This is a period of quiet, lower energy and sometimes we can fear that it’s not a good thing. But throughout the program of crafting a strategy there can be other slumps, speed humps or slow points.

    A slump or silence can sometimes occur just when we want to start brainstorming or ideating or coming up with brilliant innovative ideas.

    We need to avoid the, ‘Yay, come on team, let’s come up with new ideas for products!’ or ‘Hey there everyone, who’s got a brilliant idea?’

    We can’t expect genius to automatically flow just because we bring a group of people together in a room and tell them to be innovative. I believe you need to set up the environment for ideas to be born -- throughout the session.


    After the session


    9. Hangover

    This sin is less about an alcohol hangover and more about a mood hangover! Once the energy of the offsite or strategy session is over, what happens next?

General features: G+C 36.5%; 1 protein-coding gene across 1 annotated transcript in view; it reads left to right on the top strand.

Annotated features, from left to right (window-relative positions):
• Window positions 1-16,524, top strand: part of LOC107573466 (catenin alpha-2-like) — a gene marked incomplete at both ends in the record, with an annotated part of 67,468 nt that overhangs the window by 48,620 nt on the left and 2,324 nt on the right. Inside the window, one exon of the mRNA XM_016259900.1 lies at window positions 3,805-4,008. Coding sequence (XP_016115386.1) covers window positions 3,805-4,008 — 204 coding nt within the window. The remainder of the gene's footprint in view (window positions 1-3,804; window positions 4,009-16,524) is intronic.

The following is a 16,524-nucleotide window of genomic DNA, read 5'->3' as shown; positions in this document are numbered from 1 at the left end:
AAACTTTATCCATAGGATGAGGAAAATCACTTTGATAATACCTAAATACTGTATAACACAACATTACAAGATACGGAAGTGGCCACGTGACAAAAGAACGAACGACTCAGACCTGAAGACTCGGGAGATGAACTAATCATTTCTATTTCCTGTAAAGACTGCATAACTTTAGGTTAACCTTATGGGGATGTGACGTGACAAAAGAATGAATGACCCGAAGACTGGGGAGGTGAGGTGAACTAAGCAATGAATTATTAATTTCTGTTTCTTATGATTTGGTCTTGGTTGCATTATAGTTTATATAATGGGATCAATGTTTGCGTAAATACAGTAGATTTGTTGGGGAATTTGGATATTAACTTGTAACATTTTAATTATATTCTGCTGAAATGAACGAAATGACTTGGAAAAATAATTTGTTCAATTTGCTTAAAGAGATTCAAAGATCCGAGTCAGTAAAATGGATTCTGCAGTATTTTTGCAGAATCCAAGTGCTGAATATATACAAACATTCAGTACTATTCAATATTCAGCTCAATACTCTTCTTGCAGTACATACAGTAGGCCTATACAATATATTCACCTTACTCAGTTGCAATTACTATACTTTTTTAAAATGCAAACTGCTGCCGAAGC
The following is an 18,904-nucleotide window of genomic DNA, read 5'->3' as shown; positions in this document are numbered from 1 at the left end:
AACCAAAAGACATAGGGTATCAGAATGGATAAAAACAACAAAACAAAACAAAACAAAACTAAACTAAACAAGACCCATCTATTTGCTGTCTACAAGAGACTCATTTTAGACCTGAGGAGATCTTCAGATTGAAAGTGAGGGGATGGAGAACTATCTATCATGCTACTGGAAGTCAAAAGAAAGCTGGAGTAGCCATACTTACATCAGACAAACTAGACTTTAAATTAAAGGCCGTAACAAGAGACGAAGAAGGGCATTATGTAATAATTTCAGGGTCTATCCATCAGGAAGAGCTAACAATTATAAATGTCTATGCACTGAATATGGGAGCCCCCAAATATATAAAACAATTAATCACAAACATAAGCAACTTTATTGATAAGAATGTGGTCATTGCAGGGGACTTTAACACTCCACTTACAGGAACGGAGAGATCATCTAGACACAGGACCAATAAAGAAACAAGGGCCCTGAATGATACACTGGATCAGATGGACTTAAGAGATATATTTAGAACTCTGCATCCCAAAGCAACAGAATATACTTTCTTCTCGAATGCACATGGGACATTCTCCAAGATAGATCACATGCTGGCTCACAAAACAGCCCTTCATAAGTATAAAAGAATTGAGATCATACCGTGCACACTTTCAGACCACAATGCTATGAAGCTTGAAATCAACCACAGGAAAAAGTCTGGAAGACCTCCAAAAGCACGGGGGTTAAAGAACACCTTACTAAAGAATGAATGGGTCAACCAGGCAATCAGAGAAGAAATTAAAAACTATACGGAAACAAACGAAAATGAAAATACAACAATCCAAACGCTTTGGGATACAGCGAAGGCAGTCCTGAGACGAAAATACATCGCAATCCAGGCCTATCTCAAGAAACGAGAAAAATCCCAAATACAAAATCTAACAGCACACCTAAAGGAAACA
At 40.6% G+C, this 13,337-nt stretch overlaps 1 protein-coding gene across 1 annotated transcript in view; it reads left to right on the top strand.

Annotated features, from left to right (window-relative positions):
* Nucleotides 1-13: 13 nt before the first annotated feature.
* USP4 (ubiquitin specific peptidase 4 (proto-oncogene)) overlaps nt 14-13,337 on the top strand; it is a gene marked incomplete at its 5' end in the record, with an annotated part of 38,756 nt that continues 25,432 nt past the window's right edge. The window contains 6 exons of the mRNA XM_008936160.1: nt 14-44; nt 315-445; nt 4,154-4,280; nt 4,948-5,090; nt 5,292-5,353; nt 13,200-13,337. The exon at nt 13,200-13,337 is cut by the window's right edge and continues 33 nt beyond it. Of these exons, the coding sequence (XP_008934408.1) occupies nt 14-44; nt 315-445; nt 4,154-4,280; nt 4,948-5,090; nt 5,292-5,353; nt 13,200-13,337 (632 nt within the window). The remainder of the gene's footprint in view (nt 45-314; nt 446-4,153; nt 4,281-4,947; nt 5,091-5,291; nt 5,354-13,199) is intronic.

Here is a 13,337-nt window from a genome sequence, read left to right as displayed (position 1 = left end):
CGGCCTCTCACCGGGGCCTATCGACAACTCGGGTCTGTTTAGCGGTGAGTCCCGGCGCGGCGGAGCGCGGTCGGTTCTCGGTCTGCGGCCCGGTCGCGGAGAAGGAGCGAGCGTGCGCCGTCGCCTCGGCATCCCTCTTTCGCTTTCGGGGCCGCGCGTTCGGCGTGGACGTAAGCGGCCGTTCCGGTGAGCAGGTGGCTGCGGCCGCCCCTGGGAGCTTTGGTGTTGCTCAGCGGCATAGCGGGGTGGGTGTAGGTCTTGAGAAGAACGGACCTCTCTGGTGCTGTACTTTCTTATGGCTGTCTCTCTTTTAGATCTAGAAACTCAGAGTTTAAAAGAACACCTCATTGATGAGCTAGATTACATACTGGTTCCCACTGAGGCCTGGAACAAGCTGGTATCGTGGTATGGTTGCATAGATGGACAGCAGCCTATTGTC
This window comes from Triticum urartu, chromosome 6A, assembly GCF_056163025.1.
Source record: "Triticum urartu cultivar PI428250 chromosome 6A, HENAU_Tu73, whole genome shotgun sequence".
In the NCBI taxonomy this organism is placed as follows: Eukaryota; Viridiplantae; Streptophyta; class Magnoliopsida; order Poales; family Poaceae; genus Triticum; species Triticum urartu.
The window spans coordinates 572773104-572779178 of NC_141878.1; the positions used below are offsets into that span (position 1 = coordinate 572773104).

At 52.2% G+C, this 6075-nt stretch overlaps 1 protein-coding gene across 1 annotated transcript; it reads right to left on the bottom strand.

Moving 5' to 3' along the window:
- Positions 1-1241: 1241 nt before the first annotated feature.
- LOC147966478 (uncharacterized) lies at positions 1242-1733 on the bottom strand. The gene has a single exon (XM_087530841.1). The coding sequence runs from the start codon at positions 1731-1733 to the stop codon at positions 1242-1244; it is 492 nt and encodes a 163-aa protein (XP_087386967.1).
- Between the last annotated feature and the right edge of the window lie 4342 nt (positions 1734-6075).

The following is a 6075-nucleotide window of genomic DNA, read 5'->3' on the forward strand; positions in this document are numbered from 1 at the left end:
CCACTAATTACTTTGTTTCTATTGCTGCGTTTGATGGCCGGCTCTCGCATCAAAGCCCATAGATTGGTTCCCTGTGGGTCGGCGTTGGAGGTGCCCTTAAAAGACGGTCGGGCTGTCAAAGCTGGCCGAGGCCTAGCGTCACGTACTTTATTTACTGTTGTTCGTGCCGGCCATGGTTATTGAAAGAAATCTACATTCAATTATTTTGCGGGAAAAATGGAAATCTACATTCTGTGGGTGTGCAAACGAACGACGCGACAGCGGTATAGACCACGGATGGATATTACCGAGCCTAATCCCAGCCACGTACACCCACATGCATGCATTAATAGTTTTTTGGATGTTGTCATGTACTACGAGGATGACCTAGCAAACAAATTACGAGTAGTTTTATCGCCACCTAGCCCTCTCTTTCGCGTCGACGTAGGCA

Yes, there can be a real coming-down or a flat spell after a significant strategic and transformative event. You’d have felt it after a holiday on your return to work – some of us feel it after the weekend!

    While it’s great to get the team together, to get away from the office and clear the path of the usual workplace interruptions, there needs to be some time and space allocated to help you with ‘re-entry’ back into the workplace.

    How are you going to land this thing?

    And a word on real hangovers: decide if it’s a party event or a strategy event and if it’s a bit of both, make it clear what the organisation’s policies are regarding hitting the booze and showing up the next day hammered. Not a good look.